Perl 6 - the future is here, just unevenly distributed

IRC log for #perl6, 2006-11-11

Perl 6 | Reference Documentation | Rakudo

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All times shown according to UTC.

Time Nick Message
00:17 diakopter joined perl6
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00:30 diakopter ?seen TimToady
00:30 lambdabot TimToady is in #perl6. I last heard TimToady speak 2h 7m 5s ago.
00:48 TimToady diakopter: you lookin' fer me?
00:49 diakopter yes, a friend of mine would like a commit bit for pugs
00:49 audreyt TimToady: (1,"x",1.5).HOW is currently the same as (1,"x").HOW, even though they can also be different.
00:49 lambdabot audreyt: You have 1 new message. '/msg lambdabot @messages' to read it.
00:51 audreyt TimToady: the spec seems to think one can parameterize them as needed, but treat it as a generic "Seq" when possible
00:52 audreyt TimToady: is it true that the two (allegedly competing, irreconcilable) are explicit design goals?
00:52 penk joined perl6
00:52 audreyt i.e. if someone say
00:52 audreyt Seq[Int, Str]
00:52 audreyt one should get what they want
00:53 audreyt but Seq itself is both Any on member type, and _also_ Any on length, as long as it's finite.
00:53 audreyt same for Array, Hash, etc.
00:53 audreyt if that's the case, then I'll research for some way to reconcile the irreconcilable as usual :)
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00:56 TimToady diakopter: have sent your friend a commit bit.  please tell them it is customary to add yourself to AUTHORS as first checkin.
00:57 diakopter TimToady: thanks
00:57 TimToady however, if they want to post incognito, I can understand why some people might be in that position.
00:59 TimToady audreyt: that's an interesting question that I don't really have an answer to.
00:59 * audreyt nods.
01:01 TimToady we have * on signatures, and I've mumbled a bit about putting * on the end of a short list to lengthen it.  Maybe Seq defaults to Seq[*] somehow.  and we distinguish Seq[Int,Str] from Seq[Int,Str,*]
01:01 svnbot6 r14721 | fglock++ | MP6 - fixed nodes s/Op:*/Apply/ (no name mangling yet)
01:01 svnbot6 r14721 | fglock++ | - Grammar.parse() compiles 'CompUnit's
01:01 svnbot6 r14721 | fglock++ | - 'grammar' compiles to CompUnit
01:01 svnbot6 r14721 | fglock++ | - method signature is optional
01:01 svnbot6 r14721 | fglock++ | - more prefix ops\n- 'sub'
01:01 svnbot6 r14721 | fglock++ | - 'for' emitter
01:01 TimToady dunno
01:02 TimToady the type passed to Seq[] is sort of an inside out Sig
01:02 audreyt because Seq[] is really a tyfun
01:02 audreyt i.e. a type function that you feed in some type params
01:02 audreyt to get back an type instance from a type family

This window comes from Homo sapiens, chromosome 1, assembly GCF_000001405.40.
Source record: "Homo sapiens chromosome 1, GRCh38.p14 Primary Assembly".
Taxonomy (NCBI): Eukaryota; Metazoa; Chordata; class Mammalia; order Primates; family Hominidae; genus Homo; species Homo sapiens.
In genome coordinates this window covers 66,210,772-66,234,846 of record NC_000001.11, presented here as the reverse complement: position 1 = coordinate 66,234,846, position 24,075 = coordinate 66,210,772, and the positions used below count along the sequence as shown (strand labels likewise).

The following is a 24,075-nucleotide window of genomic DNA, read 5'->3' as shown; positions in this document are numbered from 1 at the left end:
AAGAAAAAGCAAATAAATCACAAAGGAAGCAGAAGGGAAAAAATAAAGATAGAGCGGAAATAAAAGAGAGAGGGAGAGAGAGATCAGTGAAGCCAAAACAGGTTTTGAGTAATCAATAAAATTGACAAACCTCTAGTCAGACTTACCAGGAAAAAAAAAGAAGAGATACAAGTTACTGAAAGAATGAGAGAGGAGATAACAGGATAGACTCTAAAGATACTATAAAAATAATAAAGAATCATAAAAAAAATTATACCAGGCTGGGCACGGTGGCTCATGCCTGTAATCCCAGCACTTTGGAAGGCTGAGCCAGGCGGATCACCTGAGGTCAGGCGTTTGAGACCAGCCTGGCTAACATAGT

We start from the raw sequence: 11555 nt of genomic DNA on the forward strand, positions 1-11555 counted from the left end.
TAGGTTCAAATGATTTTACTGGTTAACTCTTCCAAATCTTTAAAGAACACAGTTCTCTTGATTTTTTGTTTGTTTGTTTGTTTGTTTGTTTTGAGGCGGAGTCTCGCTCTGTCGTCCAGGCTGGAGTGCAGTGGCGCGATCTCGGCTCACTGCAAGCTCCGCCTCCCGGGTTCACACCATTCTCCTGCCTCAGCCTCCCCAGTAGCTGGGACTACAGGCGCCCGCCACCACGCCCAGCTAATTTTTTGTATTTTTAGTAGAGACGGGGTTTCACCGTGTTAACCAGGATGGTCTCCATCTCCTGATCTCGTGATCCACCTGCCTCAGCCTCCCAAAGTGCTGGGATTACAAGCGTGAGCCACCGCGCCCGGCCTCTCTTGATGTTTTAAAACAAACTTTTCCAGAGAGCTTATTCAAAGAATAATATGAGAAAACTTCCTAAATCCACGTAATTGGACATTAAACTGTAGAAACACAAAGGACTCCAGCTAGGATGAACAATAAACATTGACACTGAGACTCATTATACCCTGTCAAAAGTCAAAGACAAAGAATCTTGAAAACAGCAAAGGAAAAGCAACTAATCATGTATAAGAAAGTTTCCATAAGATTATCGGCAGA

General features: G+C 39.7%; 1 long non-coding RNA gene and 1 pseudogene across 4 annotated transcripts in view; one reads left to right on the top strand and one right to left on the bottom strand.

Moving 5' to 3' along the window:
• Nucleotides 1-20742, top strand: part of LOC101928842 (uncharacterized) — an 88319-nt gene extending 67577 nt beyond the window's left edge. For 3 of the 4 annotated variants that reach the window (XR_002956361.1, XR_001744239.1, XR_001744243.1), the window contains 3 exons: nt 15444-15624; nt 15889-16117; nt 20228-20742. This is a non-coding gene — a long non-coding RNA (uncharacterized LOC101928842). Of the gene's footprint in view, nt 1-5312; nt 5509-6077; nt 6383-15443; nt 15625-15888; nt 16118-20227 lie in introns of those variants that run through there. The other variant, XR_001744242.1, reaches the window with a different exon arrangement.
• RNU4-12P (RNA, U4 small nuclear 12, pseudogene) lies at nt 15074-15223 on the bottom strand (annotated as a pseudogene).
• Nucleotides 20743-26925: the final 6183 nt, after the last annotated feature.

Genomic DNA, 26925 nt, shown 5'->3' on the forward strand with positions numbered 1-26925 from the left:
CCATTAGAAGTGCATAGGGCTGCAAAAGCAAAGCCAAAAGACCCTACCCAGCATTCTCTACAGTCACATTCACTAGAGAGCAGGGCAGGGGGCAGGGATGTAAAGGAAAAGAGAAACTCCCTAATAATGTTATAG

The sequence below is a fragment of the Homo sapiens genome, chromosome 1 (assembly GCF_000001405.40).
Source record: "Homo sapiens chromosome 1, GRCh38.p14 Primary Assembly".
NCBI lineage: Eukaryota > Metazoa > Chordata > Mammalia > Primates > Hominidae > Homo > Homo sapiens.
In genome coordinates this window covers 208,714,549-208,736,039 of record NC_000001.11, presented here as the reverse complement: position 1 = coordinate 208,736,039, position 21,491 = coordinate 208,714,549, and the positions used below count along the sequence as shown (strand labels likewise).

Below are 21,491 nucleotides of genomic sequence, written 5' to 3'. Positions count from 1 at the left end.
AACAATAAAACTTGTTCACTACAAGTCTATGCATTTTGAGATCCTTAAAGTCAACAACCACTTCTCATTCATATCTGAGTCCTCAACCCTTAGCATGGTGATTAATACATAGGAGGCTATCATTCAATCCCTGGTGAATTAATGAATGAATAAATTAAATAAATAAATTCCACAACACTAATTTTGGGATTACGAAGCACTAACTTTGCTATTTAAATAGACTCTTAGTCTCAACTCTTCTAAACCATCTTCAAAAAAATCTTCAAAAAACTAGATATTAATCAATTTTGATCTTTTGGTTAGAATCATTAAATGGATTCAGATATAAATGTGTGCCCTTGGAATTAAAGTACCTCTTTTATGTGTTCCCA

01:02 audreyt i.e. exactly as normal functions, but happens at typespace
01:03 audreyt it's not Sig... it's a Capture as well
01:03 audreyt Scalar[of => Int]
01:04 audreyt the thing with Seq is that it has (potentially a large number) of subtypes within it
01:04 audreyt and because our Array are of Scalar
01:04 audreyt you can also place constraints on individual Scalar elements
01:04 audreyt i.e. have
01:04 audreyt Array[Int, Str, *]
01:05 audreyt passthru it into the first two Scalar it allocs
01:05 audreyt so they receive Int and Str constraints
01:05 audreyt there are ways to make all this work; I just want to make sure it's worthwhile to make them work :)
01:06 TimToady seems worthwhile, but I'm not a type theorist...
01:06 audreyt type theorists generally think what Perl6 is doing is 1)very cutting edge and 2)crazy
01:06 audreyt oh btw. what's ~Str?
01:07 TimToady the other question is whether it'll slow things down, either performance or in getting P6 out the door.
01:07 audreyt (that's more immediate as I'm coding that part.)
01:07 audreyt oh, that's two milestones from now, so it won't affect either
01:07 audreyt it's just for my brainsync purpose :)
01:07 TimToady ~Str?  Do you mean ^Str?
01:07 audreyt ~Str.
01:07 audreyt ~::Str
01:07 audreyt +::Int
01:07 audreyt ?::Bool
01:07 lambdabot Unknown command, try @list
01:08 audreyt etc.
01:08 TimToady ?eval ~Str
01:08 audreyt i.e. what is their prototypical payload?
01:08 evalbot_r14720 is now known as evalbot_r14721
01:08 evalbot_r14721 "Str"
01:08 audreyt yeah, I know what I've implemented :) and it's modelled after p5
01:08 audreyt where it's coerced asif it's a string
01:08 audreyt of the name of the class
01:08 TimToady seems sane
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01:09 audreyt k.